Sunday, 18 December 2016

Shadows Of Time

Hi and welcome,

Here, I've shared some pictures of Jantar Mantar, Jaipur from our recent visit. Hope you like them!

Three top tips from me:
1. Visit first thing in the morning, at around 9 AM. You'll appreciate the scientific facts when you get a real time illustration with shadows. At a later time in the day, it's too hot to stay outdoors and the sun is right above your head. You need energy and enthusiasm to assimilate the information, and they are in abundance in the morning when this is the first place of visit, especially in a city that's historic.
2. Pick your guide carefully. He / She is the only one who can help you connect to the walls and shadows, which would otherwise mean nothing to a commoner.
3. Wear a hat and sunscreen!

For historical and scientific info, visit:
Jantar Mantar:

Data etched in history here

Narivalaya Yantra; Current time 9.43 AM - Observe the shadow of the stick in the centre.

Glaring Sun, close to noon @ Jantar Mantar Jaipur

Overlapping geometrical shapes

Rashivalaya Yantra

A city of walls and their shadows
Kapali Yantra

A goofy shadow in the Jai Prakash Yantra

The Great Samrat Yantra

Spotted a face among the walls

Digamsha Yantra

Hum Aur Hamare Guide

All the above images are copyrighted by the author of this blog post. Re-production  or storage or transmission or usage of these images in any form even electronic is strictly prohibited.

Thanks for visiting!

Sunday, 6 November 2016

Jaipur-Agra Fort-Jaipur Shatabdi

What does a train journey mean to a desi at heart like me?

It means the world! It means many pleasant memories of journeys during my childhood, with family, friends, acquaintances and newly acquired friends. Don't we all make new friends on train, speak for hours, always find common subjects of interest, and part with a pleasant recollection of the trip?

The 48+ hours journey from Bangalore to Delhi is still fresh in my mind, when as kids, the topmost item on the agenda was to monkey around from one top berth to another. It was a common sight to see people quickly get off the train, rush to the the water taps on a railway station, fill the bottle up and rush back in. When the stop at a station was longer, people could even be spotted doing laundry or brushing their teeth. One would unabashedly carry a mug to take care of daily cleansing chores on the train's bathroom. Not to forget, is the range of foods that were offered by many vendors. My top favorite was always samosa with red and green chutney, what with the advent of North Indian foods around that time in Bangalore.

When one travels thousands of kilometers by train, the most striking part of it is the constant change of scenes. The terrains change, costumes change, fruits and other food items available for sale on the stations change, and we are just awestruck spectators of this fantabulous looooong movie playing in front of our eyes. Even after one got off the train, the feeling of swaying to the rhythm would stay for a day or two. The rolling scenes from the train's window wouldn't cease for a long time even after the journey ended.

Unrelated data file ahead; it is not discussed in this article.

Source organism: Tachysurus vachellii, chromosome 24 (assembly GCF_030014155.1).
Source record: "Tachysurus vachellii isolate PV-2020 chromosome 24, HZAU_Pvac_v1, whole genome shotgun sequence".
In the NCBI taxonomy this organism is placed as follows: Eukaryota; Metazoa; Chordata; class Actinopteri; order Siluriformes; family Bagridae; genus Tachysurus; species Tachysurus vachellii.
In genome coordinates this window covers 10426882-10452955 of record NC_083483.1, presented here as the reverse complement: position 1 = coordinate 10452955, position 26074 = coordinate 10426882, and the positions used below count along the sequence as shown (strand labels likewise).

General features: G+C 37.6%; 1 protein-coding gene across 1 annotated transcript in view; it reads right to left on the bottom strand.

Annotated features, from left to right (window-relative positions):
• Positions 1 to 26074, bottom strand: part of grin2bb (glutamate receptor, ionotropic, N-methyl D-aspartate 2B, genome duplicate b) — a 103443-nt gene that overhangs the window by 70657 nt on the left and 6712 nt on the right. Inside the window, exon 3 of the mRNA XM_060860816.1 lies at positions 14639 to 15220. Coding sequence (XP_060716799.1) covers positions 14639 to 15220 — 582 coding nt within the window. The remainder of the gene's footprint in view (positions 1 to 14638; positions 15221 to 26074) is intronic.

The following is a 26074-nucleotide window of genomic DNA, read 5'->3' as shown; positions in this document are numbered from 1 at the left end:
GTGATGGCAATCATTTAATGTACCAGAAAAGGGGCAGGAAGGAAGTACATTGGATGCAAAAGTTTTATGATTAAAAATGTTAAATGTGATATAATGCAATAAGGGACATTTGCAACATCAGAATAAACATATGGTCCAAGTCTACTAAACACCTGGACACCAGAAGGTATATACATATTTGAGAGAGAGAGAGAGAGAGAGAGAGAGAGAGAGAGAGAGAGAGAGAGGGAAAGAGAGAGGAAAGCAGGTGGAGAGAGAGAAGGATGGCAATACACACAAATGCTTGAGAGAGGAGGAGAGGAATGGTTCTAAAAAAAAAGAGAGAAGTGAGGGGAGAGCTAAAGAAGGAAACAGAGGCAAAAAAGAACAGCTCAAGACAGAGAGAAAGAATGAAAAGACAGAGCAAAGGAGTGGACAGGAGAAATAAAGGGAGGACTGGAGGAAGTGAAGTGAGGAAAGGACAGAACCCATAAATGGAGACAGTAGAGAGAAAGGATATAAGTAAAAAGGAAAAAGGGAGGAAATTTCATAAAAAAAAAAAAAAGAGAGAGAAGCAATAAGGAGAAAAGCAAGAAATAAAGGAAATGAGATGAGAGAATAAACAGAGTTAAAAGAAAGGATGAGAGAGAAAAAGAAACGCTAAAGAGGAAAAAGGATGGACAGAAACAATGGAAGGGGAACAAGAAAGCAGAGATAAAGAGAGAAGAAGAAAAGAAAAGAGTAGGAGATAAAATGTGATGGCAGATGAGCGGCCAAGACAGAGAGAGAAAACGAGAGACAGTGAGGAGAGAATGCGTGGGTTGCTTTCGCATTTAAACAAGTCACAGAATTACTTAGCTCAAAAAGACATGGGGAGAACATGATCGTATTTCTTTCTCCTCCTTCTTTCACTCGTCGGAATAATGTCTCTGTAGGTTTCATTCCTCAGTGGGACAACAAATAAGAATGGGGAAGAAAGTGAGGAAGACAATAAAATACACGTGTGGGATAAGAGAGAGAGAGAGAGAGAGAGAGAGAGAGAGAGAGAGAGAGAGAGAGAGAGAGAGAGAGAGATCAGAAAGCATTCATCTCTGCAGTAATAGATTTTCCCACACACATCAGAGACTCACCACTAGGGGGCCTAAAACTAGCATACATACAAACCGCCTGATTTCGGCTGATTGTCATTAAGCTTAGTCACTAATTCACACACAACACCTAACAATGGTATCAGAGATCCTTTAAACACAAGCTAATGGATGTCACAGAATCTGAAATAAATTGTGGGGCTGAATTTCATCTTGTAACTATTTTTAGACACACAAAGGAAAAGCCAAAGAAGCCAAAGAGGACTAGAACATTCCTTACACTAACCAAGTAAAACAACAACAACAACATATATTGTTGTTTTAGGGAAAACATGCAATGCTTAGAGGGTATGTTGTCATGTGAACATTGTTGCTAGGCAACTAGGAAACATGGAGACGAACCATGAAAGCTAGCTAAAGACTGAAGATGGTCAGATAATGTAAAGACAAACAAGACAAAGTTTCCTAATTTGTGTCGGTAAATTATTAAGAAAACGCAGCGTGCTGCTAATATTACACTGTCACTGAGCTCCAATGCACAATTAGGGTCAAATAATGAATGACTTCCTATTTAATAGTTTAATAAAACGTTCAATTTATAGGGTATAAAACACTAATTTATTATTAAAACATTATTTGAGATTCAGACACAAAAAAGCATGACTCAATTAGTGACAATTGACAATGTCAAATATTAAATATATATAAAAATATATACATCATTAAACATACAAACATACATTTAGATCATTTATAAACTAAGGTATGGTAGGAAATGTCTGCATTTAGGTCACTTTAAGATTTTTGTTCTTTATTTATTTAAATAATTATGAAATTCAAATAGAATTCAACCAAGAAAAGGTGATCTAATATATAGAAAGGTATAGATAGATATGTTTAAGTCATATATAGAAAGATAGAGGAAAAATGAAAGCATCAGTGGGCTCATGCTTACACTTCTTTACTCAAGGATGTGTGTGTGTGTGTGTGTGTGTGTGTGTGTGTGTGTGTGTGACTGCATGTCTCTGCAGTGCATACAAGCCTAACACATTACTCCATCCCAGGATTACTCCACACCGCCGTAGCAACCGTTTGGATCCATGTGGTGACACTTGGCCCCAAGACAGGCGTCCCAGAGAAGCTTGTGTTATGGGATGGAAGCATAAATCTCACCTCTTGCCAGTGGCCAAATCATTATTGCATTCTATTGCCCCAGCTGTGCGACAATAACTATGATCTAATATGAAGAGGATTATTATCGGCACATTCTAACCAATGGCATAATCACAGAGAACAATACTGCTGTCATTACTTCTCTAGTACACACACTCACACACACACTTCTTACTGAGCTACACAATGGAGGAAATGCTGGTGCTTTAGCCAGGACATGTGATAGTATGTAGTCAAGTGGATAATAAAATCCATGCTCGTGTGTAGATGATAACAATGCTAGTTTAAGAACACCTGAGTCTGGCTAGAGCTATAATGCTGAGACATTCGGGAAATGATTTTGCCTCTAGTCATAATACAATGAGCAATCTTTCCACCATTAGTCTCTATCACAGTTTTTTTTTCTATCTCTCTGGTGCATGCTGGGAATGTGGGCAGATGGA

I vividly remember from a time when I was just about 4/5 years old, when travelling between Mysore and Bangalore was a monthly affair. On one such journeys, my dad had gotten off the train at a stop as was his habit, leaving me, my mom and my kid-brother inside. I always disliked this since I was worried that dad would miss getting back in time when the train started. After a while, I heard the station master's whistle blow, the train slowly chugging to motion, and dad was nowhere in sight. Tears rolled down my cheeks and I'd assumed that we'd lost him, only to see him a moment later walking towards me from another compartment with a broad smile!

Oh those memories!

Here, I've shared some pictures of a train journey during my recent trip to Jaipur and Agra. Hope you like them. If you're someone who cherishes memories of train journeys across India, I'm sure you can relate to these images.

I'd like to thank Kelsey Bruso (who joined me and my family on this trip, and is great company to travel with) for willingly sharing the pictures he'd shot, to be used in my blogs.

Rolling vistas early in the morning                            © Mamatha Srivathsa

Empty Platform                                  © Kelsey Bruso

A station in Jaipur                                                © Kelsey Bruso

Empty seat on a neighboring platform                © Mamatha Srivathsa

Station at Agra buzzing with life                       © Mamatha Srivathsa

Closer to destination                                      © Mamatha Srivathsa

Decorated book store            © Mamatha Srivathsa

B/W view of the station                                         © Mamatha Srivathsa

Birds welcoming the travellers at Bharathpur                                   © Mamatha Srivathsa

Agra Station - another view                                                            © Mamatha Srivathsa

Spotted another train from ours                                                      © Mamatha Srivathsa

Wait in melancholy                               © Mamatha Srivathsa

One of the stations on the way                                 © Kelsey Bruso

Time to board                                           © Mamatha Srivathsa

Can you spot your train here?                                  © Mamatha Srivathsa

When you arrive early, you do have time to notice all the notices                       © Mamatha Srivathsa

Touch screen help                                                      © Mamatha Srivathsa

Turbans and bundles                                            © Mamatha Srivathsa

Got tired of waiting                                                               © Mamatha Srivathsa

Chug off                                             © Mamatha Srivathsa

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